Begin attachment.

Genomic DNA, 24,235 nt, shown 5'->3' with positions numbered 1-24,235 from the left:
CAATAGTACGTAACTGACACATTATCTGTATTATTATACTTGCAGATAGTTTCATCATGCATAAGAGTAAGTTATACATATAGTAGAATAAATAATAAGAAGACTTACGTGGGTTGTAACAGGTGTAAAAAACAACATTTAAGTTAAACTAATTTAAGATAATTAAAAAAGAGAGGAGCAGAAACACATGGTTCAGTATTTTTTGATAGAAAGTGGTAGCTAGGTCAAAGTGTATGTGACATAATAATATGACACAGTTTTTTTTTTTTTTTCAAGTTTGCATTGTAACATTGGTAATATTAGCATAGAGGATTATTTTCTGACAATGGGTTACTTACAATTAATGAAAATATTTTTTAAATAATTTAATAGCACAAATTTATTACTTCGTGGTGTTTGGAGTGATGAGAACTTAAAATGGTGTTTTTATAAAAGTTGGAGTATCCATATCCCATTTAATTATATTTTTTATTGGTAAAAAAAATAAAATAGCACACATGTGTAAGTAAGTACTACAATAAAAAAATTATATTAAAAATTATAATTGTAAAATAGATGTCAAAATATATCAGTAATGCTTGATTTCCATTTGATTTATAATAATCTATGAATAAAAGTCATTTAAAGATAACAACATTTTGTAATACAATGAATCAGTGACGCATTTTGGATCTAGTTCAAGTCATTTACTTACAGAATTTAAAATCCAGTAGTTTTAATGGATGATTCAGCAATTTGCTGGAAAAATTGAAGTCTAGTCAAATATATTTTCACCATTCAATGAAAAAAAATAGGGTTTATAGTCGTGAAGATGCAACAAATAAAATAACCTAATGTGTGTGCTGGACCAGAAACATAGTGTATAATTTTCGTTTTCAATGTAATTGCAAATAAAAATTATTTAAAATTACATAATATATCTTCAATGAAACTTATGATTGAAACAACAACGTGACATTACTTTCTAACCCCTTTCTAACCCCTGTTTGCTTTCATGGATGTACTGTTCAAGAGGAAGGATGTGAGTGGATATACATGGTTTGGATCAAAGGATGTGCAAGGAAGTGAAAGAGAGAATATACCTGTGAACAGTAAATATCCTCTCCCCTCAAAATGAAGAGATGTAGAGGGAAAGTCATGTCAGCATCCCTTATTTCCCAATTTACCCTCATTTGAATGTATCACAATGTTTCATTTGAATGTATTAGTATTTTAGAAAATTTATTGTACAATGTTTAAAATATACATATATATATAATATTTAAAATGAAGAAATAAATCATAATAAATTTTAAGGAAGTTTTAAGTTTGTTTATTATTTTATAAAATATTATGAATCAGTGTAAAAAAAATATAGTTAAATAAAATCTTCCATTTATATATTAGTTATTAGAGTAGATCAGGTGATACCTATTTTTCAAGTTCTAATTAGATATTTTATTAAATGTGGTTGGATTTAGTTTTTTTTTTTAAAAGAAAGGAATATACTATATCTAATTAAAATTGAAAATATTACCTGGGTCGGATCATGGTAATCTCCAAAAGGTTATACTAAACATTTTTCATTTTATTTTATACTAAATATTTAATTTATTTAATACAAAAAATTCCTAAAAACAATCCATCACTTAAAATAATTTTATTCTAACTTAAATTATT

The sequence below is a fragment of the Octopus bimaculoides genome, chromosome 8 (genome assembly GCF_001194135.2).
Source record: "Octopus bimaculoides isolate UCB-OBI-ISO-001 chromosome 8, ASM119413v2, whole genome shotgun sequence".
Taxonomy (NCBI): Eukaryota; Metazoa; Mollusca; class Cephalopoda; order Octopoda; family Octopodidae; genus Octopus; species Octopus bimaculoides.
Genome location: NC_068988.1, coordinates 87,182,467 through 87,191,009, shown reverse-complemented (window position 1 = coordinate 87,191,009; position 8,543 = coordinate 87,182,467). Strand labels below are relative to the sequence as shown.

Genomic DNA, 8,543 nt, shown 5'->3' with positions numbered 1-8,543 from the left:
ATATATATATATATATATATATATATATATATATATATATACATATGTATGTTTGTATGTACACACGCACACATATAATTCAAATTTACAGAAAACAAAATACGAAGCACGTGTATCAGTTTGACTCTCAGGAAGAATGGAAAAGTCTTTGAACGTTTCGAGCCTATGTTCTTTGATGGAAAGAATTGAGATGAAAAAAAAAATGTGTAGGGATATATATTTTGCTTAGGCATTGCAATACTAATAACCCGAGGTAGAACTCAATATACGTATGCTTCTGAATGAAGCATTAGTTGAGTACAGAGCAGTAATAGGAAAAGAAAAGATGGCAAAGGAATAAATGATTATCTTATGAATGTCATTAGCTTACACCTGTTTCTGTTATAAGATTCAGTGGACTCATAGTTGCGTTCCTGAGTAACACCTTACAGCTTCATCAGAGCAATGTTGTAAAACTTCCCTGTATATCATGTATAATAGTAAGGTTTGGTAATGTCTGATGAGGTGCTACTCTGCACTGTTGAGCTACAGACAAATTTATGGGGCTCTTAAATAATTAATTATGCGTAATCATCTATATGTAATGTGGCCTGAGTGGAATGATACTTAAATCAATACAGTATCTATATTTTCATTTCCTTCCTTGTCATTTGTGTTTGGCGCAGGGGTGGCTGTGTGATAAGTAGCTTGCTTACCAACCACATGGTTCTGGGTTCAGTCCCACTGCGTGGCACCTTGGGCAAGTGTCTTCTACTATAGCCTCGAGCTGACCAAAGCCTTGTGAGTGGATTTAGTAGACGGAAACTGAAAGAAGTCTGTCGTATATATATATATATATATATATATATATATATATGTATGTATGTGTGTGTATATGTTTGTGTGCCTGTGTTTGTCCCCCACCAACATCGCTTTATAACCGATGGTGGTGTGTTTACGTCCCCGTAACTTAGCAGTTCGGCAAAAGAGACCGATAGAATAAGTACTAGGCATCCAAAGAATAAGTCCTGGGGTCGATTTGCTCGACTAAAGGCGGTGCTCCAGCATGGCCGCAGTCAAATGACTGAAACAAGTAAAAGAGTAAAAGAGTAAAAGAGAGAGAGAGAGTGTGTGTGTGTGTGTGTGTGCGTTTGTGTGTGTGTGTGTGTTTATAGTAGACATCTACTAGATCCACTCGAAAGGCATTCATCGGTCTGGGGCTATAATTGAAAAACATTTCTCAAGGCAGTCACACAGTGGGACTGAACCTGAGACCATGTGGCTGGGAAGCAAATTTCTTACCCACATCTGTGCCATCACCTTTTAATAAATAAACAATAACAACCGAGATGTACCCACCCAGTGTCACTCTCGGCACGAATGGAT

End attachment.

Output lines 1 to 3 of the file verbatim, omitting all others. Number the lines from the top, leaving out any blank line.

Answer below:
Genomic DNA, 24,235 nt, shown 5'->3' with positions numbered 1-24,235 from the left:
CAATAGTACGTAACTGACACATTATCTGTATTATTATACTTGCAGATAGTTTCATCATGCATAAGAGTAAGTTATACATATAGTAGAATAAATAATAAGAAGACTTACGTGGGTTGTAACAGGTGTAAAAAACAACATTTAAGTTAAACTAATTTAAGATAATTAAAAAAGAGAGGAGCAGAAACACATGGTTCAGTATTTTTTGATAGAAAGTGGTAGCTAGGTCAAAGTGTATGTGACATAATAATATGACACAGTTTTTTTTTTTTTTTCAAGTTTGCATTGTAACATTGGTAATATTAGCATAGAGGATTATTTTCTGACAATGGGTTACTTACAATTAATGAAAATATTTTTTAAATAATTTAATAGCACAAATTTATTACTTCGTGGTGTTTGGAGTGATGAGAACTTAAAATGGTGTTTTTATAAAAGTTGGAGTATCCATATCCCATTTAATTATATTTTTTATTGGTAAAAAAAATAAAATAGCACACATGTGTAAGTAAGTACTACAATAAAAAAATTATATTAAAAATTATAATTGTAAAATAGATGTCAAAATATATCAGTAATGCTTGATTTCCATTTGATTTATAATAATCTATGAATAAAAGTCATTTAAAGATAACAACATTTTGTAATACAATGAATCAGTGACGCATTTTGGATCTAGTTCAAGTCATTTACTTACAGAATTTAAAATCCAGTAGTTTTAATGGATGATTCAGCAATTTGCTGGAAAAATTGAAGTCTAGTCAAATATATTTTCACCATTCAATGAAAAAAAATAGGGTTTATAGTCGTGAAGATGCAACAAATAAAATAACCTAATGTGTGTGCTGGACCAGAAACATAGTGTATAATTTTCGTTTTCAATGTAATTGCAAATAAAAATTATTTAAAATTACATAATATATCTTCAATGAAACTTATGATTGAAACAACAACGTGACATTACTTTCTAACCCCTTTCTAACCCCTGTTTGCTTTCATGGATGTACTGTTCAAGAGGAAGGATGTGAGTGGATATACATGGTTTGGATCAAAGGATGTGCAAGGAAGTGAAAGAGAGAATATACCTGTGAACAGTAAATATCCTCTCCCCTCAAAATGAAGAGATGTAGAGGGAAAGTCATGTCAGCATCCCTTATTTCCCAATTTACCCTCATTTGAATGTATCACAATGTTTCATTTGAATGTATTAGTATTTTAGAAAATTTATTGTACAATGTTTAAAATATACATATATATATAATATTTAAAATGAAGAAATAAATCATAATAAATTTTAAGGAAGTTTTAAGTTTGTTTATTATTTTATAAAATATTATGAATCAGTGTAAAAAAAATATAGTTAAATAAAATCTTCCATTTATATATTAGTTATTAGAGTAGATCAGGTGATACCTATTTTTCAAGTTCTAATTAGATATTTTATTAAATGTGGTTGGATTTAGTTTTTTTTTTTAAAAGAAAGGAATATACTATATCTAATTAAAATTGAAAATATTACCTGGGTCGGATCATGGTAATCTCCAAAAGGTTATACTAAACATTTTTCATTTTATTTTATACTAAATATTTAATTTATTTAATACAAAAAATTCCTAAAAACAATCCATCACTTAAAATAATTTTATTCTAACTTAAATTATT

The sequence below is a fragment of the Octopus bimaculoides genome, chromosome 8 (genome assembly GCF_001194135.2).